The mapping of the human genome - the genetic code which acts as a blueprint for the building of a human being - has been completed. Swiss scientists took part in the 10-year project which has revealed that far fewer genes are needed to create a human than was originally thought.
The most startling discovery of the mapping of the human genome is just how few genes are needed to "describe" a human being - around 30,000, as opposed to the 140,000 scientists had predicted.
The genome reveals how closely related we are to other species. We share about half our genes with the fruit fly, and about a fifth with yeast. Scientists believe that the key to the differences between humans and other species is the functions of a small number of genes and the proteins they control.
Scientists also found that the genetic code was strikingly similar across all ethnic groups, with all humans sharing 99.99 per cent of their genes. That means differences between humans of any race are defined by fewer than 300,000 "letters" in a three billion-letter sequence.
Swiss scientists were involved in sequencing the genes on chromosome 21, which represents one per cent of the genome. Team leader, Stylianos Antonarakis of the Division of Genetics at the University of Geneva Medical School, told swissinfo that the mapping of the genome was hugely significant.
"This is the most important discovery in human biology in the past 20 years. Now we know the infrastructure of our genome - we know the majority of our genes. That's extremely important because once we identify the function of these genes, we can find which genes cause people to be pre-disposed to genetic disorders.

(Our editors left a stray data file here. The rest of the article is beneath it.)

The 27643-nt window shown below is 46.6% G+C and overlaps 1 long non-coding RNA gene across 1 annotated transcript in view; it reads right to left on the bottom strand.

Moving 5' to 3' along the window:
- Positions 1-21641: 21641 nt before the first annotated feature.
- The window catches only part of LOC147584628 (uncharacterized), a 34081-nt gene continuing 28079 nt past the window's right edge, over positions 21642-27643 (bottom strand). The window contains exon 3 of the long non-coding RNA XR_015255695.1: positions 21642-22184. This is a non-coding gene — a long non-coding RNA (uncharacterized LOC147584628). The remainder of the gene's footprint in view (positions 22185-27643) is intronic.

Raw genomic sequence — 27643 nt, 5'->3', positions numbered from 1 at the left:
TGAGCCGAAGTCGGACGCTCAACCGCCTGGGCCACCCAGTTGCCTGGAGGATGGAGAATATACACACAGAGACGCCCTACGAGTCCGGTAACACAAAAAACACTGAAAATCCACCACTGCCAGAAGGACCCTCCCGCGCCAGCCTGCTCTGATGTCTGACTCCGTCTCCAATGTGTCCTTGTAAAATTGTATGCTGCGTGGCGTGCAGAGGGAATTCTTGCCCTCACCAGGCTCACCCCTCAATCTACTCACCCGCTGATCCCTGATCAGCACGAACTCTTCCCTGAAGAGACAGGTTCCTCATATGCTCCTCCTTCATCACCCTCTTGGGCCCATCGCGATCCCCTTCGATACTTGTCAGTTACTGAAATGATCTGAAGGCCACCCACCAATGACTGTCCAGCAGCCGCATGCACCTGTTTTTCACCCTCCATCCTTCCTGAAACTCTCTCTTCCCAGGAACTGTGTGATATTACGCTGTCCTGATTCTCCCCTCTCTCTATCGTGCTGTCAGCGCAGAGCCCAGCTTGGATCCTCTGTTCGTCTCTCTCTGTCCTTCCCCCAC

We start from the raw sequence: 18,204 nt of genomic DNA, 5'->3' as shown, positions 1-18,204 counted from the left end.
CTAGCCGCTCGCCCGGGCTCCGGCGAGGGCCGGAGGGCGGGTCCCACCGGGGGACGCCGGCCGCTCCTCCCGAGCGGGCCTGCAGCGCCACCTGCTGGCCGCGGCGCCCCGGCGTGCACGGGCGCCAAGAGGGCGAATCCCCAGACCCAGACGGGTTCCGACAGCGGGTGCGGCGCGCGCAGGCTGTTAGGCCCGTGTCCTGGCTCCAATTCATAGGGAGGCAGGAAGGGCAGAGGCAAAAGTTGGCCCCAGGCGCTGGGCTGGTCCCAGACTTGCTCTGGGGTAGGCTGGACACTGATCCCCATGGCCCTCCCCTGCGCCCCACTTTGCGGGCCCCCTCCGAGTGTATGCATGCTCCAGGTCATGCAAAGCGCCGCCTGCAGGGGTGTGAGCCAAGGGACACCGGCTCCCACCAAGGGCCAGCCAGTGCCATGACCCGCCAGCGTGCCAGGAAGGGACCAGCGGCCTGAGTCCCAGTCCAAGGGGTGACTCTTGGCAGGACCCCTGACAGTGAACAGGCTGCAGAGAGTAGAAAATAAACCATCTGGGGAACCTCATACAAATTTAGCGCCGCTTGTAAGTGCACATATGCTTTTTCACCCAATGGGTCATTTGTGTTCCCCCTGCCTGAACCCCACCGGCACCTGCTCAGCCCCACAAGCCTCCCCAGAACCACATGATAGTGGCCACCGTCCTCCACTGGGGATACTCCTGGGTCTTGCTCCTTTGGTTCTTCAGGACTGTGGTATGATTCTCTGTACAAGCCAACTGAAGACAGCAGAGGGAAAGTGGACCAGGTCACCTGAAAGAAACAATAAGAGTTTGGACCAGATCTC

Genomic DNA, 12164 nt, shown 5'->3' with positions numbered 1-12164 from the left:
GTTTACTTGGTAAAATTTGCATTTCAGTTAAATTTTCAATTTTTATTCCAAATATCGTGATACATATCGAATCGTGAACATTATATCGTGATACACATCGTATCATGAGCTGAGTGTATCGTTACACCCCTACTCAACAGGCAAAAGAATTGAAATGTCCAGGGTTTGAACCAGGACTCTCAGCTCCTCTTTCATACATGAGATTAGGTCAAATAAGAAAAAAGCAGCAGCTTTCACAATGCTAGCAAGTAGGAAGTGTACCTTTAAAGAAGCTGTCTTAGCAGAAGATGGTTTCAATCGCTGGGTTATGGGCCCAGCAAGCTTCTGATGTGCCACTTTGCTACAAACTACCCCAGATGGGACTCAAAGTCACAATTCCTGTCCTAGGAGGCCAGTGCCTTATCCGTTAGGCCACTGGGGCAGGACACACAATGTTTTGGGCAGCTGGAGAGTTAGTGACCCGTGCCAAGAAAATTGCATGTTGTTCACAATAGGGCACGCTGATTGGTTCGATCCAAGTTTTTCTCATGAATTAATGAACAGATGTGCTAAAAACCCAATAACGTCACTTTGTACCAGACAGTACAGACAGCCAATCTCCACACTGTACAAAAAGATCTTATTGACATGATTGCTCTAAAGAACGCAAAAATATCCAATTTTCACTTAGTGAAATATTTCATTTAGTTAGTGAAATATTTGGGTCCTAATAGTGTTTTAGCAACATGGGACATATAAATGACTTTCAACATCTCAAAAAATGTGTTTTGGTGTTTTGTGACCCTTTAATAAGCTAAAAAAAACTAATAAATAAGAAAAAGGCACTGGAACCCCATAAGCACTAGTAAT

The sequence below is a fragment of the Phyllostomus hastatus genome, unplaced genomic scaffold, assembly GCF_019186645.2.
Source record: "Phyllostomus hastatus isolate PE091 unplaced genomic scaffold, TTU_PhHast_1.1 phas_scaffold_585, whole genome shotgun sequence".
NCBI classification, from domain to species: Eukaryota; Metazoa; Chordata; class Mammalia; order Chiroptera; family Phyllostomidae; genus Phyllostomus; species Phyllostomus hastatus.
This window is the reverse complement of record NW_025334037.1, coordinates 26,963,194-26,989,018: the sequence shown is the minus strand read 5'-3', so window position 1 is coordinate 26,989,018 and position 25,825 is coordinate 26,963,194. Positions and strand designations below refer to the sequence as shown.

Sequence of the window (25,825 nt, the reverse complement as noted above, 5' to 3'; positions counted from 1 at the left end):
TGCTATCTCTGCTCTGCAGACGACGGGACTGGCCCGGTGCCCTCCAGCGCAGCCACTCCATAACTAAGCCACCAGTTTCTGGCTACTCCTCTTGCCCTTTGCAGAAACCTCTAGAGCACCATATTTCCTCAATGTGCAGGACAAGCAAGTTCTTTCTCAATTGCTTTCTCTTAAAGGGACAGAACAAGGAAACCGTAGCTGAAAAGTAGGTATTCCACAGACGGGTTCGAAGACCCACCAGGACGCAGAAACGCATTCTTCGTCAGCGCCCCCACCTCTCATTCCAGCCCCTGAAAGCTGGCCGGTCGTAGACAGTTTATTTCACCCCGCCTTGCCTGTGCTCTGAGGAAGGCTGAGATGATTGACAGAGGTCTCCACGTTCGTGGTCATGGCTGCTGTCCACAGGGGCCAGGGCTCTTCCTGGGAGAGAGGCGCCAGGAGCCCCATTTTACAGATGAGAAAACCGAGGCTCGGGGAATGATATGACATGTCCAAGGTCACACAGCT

"Once we find these, we can develop therapies to treat a long list of human disorders from diabetes to Alzheimer's disease. There's a very long list of common human illnesses which have genetic causes."
Another surprise from the genome was that many of our genes appear to have come from bacteria. That suggest that these creatures entered into symbiotic relationships with our ancestors and were ultimately absorbed into them.
The mapping of the genome was undertaken by two bodies - one an international consortium funded with public money, the other a private firm - Celera Genomics, based in the United States.
swissinfo with agencies